“Who can handle stairs”

I don’t know if anyone else has noticed or been bothered by this, but it’s really starting to get to me.

I wish that we could stop making fun of celebrities and political figures when they struggle with ramps or stairs. I’ve been guilty of it, too, calling out the stumbles and near-falls with disbelieving laughter…I was wrong, too. Here’s why.

I have a disorder known as Chiari Malformation. It causes chronic pain issues, and other symptoms such as poor depth perception, poor balance especially when the light is low, dizziness, etc. I also have an ongoing issue with my breathing, so I often have to stop and catch my breath or rest after I move. I’m only 45 years old

When I hear – or make – these comments, what I’m saying is that someone who loses their balance on the stairs isn’t strong or vital enough to lead. They’ll be distracted by their infirmities, they’ll be forgetful and slow, they’re unhealthy. “Not Good Enough”. Then I see the video, see them stumble, remember that I did the same thing the other day…and I start to feel the same things about myself.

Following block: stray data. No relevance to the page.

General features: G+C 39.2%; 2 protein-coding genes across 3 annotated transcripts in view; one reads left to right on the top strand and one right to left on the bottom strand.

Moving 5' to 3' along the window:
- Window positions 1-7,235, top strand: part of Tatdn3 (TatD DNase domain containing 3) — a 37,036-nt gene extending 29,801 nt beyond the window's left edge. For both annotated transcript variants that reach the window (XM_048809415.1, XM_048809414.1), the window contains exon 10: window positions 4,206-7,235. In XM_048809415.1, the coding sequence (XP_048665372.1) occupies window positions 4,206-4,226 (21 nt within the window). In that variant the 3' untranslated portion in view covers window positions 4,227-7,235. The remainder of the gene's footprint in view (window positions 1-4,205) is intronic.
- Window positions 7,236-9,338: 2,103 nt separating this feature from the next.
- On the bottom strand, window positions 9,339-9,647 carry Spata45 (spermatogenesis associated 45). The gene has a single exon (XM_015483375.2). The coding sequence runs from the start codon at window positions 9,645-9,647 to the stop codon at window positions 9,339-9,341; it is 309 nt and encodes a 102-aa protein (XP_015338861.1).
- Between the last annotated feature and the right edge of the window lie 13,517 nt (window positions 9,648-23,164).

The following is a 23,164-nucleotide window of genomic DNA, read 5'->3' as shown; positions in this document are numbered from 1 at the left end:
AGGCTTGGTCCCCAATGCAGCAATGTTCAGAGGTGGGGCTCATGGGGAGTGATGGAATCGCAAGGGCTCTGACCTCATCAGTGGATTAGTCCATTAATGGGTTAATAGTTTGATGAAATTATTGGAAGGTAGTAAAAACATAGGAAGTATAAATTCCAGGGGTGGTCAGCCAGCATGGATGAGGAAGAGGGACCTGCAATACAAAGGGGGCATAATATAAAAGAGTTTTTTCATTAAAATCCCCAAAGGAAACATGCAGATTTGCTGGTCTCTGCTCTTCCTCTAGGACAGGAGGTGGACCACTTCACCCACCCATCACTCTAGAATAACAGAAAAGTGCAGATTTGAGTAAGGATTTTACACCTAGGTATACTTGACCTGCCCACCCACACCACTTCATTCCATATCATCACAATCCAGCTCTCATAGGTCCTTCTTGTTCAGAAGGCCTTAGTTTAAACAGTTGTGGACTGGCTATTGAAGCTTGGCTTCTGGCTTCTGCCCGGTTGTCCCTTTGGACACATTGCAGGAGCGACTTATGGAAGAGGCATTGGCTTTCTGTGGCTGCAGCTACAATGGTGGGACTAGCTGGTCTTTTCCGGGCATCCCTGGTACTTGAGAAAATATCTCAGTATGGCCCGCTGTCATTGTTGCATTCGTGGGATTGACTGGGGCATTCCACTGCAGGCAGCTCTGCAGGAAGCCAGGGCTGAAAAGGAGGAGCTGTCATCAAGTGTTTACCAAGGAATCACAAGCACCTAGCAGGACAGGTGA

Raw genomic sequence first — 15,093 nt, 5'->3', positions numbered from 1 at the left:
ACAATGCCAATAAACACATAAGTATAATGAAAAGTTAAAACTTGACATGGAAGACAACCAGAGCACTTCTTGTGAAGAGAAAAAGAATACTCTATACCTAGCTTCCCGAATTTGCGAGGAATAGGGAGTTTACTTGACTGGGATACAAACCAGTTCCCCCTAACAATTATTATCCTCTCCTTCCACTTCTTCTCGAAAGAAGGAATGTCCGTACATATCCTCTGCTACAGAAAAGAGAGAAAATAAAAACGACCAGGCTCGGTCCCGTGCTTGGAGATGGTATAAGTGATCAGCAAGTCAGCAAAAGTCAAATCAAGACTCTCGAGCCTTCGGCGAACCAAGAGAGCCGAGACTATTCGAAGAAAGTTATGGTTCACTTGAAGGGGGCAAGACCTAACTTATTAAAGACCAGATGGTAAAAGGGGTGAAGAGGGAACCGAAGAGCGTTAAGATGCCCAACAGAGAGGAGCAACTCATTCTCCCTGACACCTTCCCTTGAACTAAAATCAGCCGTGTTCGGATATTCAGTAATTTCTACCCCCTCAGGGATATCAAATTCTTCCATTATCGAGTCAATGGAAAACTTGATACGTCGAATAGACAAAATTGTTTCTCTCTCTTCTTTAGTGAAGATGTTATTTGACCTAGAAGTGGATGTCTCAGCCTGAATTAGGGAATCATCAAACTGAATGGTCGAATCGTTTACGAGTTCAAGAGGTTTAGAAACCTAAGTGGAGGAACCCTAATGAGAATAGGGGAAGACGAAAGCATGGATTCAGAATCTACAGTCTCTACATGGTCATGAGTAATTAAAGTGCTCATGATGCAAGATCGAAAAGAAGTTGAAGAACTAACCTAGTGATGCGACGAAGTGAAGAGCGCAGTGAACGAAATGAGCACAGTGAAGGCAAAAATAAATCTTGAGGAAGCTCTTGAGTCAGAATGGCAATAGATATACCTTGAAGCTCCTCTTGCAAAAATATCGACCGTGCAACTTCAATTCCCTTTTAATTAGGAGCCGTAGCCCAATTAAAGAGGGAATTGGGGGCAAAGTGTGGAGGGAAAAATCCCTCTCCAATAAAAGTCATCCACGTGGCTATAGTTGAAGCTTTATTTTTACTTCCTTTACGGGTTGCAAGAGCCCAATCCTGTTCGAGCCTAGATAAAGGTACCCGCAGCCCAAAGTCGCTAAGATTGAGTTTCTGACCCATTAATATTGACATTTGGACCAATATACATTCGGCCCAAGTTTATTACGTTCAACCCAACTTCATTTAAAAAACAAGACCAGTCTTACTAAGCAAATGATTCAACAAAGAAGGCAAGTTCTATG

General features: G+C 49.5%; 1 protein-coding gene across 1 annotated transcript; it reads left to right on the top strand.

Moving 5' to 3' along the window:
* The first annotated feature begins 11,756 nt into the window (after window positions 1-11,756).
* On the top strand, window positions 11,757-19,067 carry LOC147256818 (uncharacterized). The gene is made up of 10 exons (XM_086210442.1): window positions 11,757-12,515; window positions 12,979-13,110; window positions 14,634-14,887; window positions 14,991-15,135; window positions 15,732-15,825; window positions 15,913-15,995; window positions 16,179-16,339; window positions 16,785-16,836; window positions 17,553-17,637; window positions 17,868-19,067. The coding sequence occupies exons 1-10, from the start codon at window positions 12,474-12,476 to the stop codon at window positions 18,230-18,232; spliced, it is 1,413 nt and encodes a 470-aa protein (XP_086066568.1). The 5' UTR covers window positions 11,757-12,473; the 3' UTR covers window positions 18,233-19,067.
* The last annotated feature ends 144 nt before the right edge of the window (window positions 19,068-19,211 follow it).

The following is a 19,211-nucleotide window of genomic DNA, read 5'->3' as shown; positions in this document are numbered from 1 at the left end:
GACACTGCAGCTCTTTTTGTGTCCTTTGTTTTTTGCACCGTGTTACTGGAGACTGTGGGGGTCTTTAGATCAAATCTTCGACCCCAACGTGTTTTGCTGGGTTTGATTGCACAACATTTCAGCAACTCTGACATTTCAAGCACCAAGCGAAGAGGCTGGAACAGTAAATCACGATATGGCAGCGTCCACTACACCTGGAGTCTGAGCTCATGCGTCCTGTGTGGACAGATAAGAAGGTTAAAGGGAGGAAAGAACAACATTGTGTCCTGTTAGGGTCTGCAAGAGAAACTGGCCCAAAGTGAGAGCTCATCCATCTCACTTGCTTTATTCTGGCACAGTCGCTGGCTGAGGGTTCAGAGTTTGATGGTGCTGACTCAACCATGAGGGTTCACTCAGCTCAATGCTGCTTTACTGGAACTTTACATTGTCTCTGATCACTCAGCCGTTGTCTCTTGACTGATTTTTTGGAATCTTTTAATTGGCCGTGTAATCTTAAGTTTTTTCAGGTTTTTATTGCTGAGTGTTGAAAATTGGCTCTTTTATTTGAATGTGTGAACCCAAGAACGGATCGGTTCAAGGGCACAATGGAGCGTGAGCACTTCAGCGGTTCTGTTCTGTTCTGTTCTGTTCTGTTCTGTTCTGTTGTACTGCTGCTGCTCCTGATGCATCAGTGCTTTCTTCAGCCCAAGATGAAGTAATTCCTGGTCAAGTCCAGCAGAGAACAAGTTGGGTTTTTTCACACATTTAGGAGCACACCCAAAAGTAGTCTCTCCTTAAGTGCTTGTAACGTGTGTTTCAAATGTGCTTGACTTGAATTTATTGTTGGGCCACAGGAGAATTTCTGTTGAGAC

“I can’t be a good counselor, I’m always focused on my own pain and what my body is doing.” “I can’t let my clients see me struggle to stand up, I’ll lose credibility.” “Why did I wait so long to start a career? It’s so hard for me. I bet I didn’t learn even half of what my younger peers learned. They have so much energy.” “I’ll never be good enough to x,y,z.”

The truth is, people with handicaps and unnoticed illness can be every bit as healthy, strong and intelligent as everyone around them; maybe more so, because they have to fight against a body that’s battling them to be here with you and they can truly appreciate their space. We don’t suddenly lose intelligence when we add a few years, or can’t tell how deep or far away something is. And you shouldn’t be basing your opinion of me on whether or not I’m more likely to catch a cold.

There are so many things we can look at to decide if we agree with someone or not; foreign policy, domestic policy, humanitarian efforts, tact and diplomacy, past track record are just a few. It doesn’t need to be about a missed step or their age.

One thought on ““Who can handle stairs”

  1. This is very true. We all make assumptions on first seeing people, especially someone with a perceived infirmity. But with awareness, we can check ourselves and be open to the fact that things are not always how they appear. Never doubt your ability with counseling, your insight and empathy are spot on.


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